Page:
The tendency of poverty to reproduce itself can be arrested, but positive intervention is required for that to happen. Self-serving theories about ‘trickle down’ prosperity and ‘a rising tide lifts all boats’ are hardly working even in the rich world, let alone Nigeria where the ‘trickle’ is trickling on to stony, unprepared ground, and the rising tide is drowning the people because they are chained to the bottom. Political will is all about making those positive interventions, preparing the stony ground, and breaking the chains of poverty. But as Greg Mills argued in his book: Why Africa is Poor – and what Africans can do about it, Africa’s people, or more specifically, Nigeria’s people, remain poor because our leaders have made that choice.

In Nigeria, the land where a previous generation of rulers fretted about the effect of universal primary education on the supply of househelps and domestic workers, too many of our ‘big men’ seem to have been measuring their height – not by how close they are to the ceiling – but by how far they stand above the wretched in society.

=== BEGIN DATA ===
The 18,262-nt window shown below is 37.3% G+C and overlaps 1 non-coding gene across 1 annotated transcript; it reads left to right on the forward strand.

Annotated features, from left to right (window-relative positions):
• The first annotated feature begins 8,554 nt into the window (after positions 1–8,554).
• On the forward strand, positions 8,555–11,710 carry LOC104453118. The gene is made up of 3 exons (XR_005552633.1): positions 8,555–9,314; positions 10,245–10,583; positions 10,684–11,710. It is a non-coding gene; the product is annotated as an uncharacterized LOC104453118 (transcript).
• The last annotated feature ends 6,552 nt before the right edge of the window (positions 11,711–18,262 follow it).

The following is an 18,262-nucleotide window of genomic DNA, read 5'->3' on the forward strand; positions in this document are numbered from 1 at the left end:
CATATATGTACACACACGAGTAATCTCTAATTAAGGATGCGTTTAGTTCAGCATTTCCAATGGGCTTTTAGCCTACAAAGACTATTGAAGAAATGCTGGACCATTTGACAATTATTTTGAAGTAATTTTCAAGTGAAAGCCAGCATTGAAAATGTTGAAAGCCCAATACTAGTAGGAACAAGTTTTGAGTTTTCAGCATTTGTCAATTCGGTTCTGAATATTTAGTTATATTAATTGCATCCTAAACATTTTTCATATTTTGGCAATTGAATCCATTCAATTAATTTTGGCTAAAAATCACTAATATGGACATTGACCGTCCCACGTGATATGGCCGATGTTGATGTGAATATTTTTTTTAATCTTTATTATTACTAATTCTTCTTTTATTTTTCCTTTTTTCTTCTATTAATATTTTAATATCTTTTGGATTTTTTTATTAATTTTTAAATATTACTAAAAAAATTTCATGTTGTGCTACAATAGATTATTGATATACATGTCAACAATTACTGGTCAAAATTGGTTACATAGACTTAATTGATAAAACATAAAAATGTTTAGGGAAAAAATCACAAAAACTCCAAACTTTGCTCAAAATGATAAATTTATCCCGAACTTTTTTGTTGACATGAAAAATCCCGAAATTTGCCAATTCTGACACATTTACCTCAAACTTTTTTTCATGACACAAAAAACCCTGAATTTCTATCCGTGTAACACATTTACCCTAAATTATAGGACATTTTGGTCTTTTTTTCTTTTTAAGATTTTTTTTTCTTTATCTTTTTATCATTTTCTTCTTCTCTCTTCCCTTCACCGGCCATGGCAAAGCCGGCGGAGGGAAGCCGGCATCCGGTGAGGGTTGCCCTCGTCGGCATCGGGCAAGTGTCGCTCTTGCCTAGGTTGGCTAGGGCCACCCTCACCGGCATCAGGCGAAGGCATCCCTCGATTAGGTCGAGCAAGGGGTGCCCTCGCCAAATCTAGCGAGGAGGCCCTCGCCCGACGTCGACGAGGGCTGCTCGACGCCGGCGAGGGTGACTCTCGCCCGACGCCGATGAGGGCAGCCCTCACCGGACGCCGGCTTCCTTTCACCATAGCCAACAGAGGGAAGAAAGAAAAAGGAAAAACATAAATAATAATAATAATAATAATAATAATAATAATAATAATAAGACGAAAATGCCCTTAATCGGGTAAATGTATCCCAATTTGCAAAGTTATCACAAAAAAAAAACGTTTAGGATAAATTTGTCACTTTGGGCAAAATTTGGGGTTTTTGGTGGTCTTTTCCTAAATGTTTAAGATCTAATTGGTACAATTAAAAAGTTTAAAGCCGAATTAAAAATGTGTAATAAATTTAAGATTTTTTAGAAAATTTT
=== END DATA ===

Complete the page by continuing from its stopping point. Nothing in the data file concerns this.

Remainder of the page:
Thirty years of free basic education later, we can see that they need not have worried. Now however, with former United States President Bill Clinton’s warning about the link between poverty and violence coinciding with the same warnings given at home which we preferred to ignore under guise of attacking the singer rather than the song, Nigeria’s ‘elite’ may be ready to address the destruction wrought by poverty because of self-interest, it being sadly apparent that concern for the poor proved an insufficient spur.

Fortunately for us, Nigeria’s impressive growth figures are one reason why we should not follow Greece on a downward trajectory. Yet those figures will remain meaningless if we do not in fact translate them into positive outcomes for our poor or into giving the middle class the tools that they – the real creators of jobs and prosperity – need to pull this country up by its bootstraps.